By G Pramod Kumar
Two years ago, when Tamil Nadu Chief Minister J Jayalalithaa decided to release all the seven convicts of the Rajiv Gandhi assassination case serving jail terms in Tamil Nadu, it aroused considerable hope and excitement. But, when she does a repeat of the same move now, the general response is that of scepticism and indifference.
In February 2014, what Jaya attempted was a masterstroke: as soon as the Supreme Court (SC) commuted to life the death sentence of three convicts in the case, who were in jail along with four others for more than 20 years, she seized the opportunity and decided to remit the jail terms of all the seven. However, the Centre, because the CBI under its jurisdiction had investigated the case and prosecuted the convicts, blocked her decision in the SC.
The apex court in December 2015 said that Tamil Nadu couldn't take such a decision without the Centre’s concurrence. The SC added that the state also had to seek the opinion of the court which had sentenced the convicts. What also made Jaya’s decision untenable was the opinion of the SC that in the case of concurrent jurisdiction, the Centre had primacy over the state. In other words, Tamil Nadu couldn't release the convicts without the concurrence of the Centre. And thus, her decision was nothing but mere wish.
That's precisely why MDMK’s Vaiko, who had hailed Jaya’s 2014 decision as “bold and historic” dubbed the latest attempt as a “gimmick”. According to him, as well as the lawyer of Nalini, one of the convicts, she should have used Article 161 of the Constitution by passing a cabinet resolution and sending it to the Governor. Dalit leader Thol Thirumavalavan of VCK and the CPM state secretary G Ramakrishnan also said that Jaya should have got them released under Article 161.
However, with the SC verdict of December 2015 in which it spelled out three clear points such as the Centre’s supremacy, the opinion of the court that convicted the people concerned, and the duration of the life term, this possibility is not water-tight and is open to legal debate. In fact, the SC even said that commuting death penalty to life doesn’t mean that the convicts’ jail terms can be remitted. "It has now come to stay that when in exceptional cases, death penalty is altered as life sentence, it would only mean rest of one's life-span,” the court said.
So, for the moment, the only significance of Jaya’s renewed effort is political. She wants to show the people of Tamil Nadu that she cares for the Tamil cause. But unlike last time, her possibilities are limited and she has to start from where the SC stopped her. All that she can do now is to ask the Centre to concur. To make it work for her politically, she has skilfully spun it a bit: decide to release the convicts first and then ask for the Centre’s opinion. Once again, her message to the people of Tamil Nadu will be that she has decided to release them for the second time and she is helpless if the BJP-led Centre blocks it.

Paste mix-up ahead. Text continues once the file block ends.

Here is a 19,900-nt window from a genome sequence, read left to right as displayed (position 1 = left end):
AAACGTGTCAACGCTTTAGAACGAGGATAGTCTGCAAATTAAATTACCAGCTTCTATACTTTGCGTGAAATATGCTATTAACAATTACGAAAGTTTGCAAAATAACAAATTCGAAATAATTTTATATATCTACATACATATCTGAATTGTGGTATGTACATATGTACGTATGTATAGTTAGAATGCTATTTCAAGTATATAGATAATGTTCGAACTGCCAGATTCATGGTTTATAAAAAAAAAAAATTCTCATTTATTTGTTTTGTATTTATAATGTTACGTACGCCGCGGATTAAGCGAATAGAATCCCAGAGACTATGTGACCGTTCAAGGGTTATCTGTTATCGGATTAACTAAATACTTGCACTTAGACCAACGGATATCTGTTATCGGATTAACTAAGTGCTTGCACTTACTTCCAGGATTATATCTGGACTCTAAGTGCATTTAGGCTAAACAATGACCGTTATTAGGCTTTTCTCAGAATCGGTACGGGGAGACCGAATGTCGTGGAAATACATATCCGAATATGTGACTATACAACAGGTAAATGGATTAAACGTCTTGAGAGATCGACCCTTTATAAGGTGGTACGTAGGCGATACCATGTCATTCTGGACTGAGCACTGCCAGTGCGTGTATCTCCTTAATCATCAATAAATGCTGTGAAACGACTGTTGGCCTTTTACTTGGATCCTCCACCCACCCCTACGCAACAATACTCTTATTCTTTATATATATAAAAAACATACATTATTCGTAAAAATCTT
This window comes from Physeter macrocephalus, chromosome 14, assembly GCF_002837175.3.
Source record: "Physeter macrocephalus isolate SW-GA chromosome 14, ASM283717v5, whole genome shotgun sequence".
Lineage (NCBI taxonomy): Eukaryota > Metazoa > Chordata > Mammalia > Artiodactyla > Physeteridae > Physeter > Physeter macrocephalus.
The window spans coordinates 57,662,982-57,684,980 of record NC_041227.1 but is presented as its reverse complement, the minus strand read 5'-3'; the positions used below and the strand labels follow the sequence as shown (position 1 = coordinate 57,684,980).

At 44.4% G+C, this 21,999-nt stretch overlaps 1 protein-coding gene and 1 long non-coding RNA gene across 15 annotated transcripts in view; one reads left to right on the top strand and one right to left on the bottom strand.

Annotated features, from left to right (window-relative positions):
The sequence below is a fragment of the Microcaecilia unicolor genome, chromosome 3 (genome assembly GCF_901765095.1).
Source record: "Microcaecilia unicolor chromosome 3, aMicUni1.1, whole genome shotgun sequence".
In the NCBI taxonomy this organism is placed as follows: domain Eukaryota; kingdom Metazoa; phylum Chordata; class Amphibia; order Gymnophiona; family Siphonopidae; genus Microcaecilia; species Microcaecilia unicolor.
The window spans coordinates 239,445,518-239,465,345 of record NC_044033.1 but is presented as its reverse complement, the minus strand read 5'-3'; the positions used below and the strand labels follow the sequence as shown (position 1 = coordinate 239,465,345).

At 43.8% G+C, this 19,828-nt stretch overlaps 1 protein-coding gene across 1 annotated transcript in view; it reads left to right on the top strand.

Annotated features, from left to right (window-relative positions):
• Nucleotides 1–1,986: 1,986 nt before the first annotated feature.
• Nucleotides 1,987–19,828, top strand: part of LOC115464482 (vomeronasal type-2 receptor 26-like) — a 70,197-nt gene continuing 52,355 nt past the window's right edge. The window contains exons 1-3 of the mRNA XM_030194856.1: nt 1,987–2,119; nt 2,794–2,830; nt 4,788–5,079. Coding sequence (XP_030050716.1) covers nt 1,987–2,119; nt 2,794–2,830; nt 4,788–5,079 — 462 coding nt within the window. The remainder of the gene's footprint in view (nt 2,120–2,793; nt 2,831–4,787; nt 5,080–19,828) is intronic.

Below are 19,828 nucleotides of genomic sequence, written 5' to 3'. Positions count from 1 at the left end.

By seeking the Centre’s opinion, she is asking the BJP to commit too. When she first sought to release the convicts, the government at the Centre was headed by the Congress, which obviously didn’t like the idea. However, the BJP has no emotional stake in the case and hence could support Jaya’s decision. Probably, that’s what prompted Jaya to take this gamble. If BJP really wants to exploit the situation and get some sympathy from the voters in the state, this is the time for it.
If the BJP plays along, the big loser will be the DMK because its record of intervention in either the war against Tamils in Sri Lanka or the desperate pleas of Nalini and others had been dubious. The DMK was a UPA partner at the Centre at the height of the war in Sri Lanka, but couldn’t do anything to stop the alleged genocide in the island nation despite massive outcry in the international media. Drowning in two major scams, the DMK was in no position to pull out of the UPA except throwing some preplanned tantrums. Pushed to the back foot, it either played safe or did nothing in the case of Nalini and others. In fact, Nalini had become an untouchable that everybody wanted to keep in jail perpetually. It was only Jaya, who first spoke for her.
The DMK, which is now trying to field a formidable coalition with the Congress and the DMDK in its fold, will have nothing to offer in this case. Whatever it does, or says, will be seen as political opportunism.
Meanwhile, all that Nalini and the six other convicts can do is to keep their fingers crossed and bet on BJP’s political opportunism. The BJP has nothing to lose by taking a lenient decision. On the contrary, that might win them enormous public support.
Nobody clearly knows how strong is the Tamil cause as an electoral undercurrent in the state, given that the LTTE had been vanquished seven years ago. But, Nalini certainly looks like a potent symbol of a helpless Tamil woman. She recently came out on a 12-hour parol to participate in her father’s funeral and was featured prominently in the media. What was on display was how a sprightly girl from a prestigious city college metamorphosed into a sick old woman in jail over the last 25 years. Ultimately, good emotions will trump bad emotions. If Jaya manages to get her out, it will certainly make an impact. Does BJP want to take the bait? It should, without a doubt.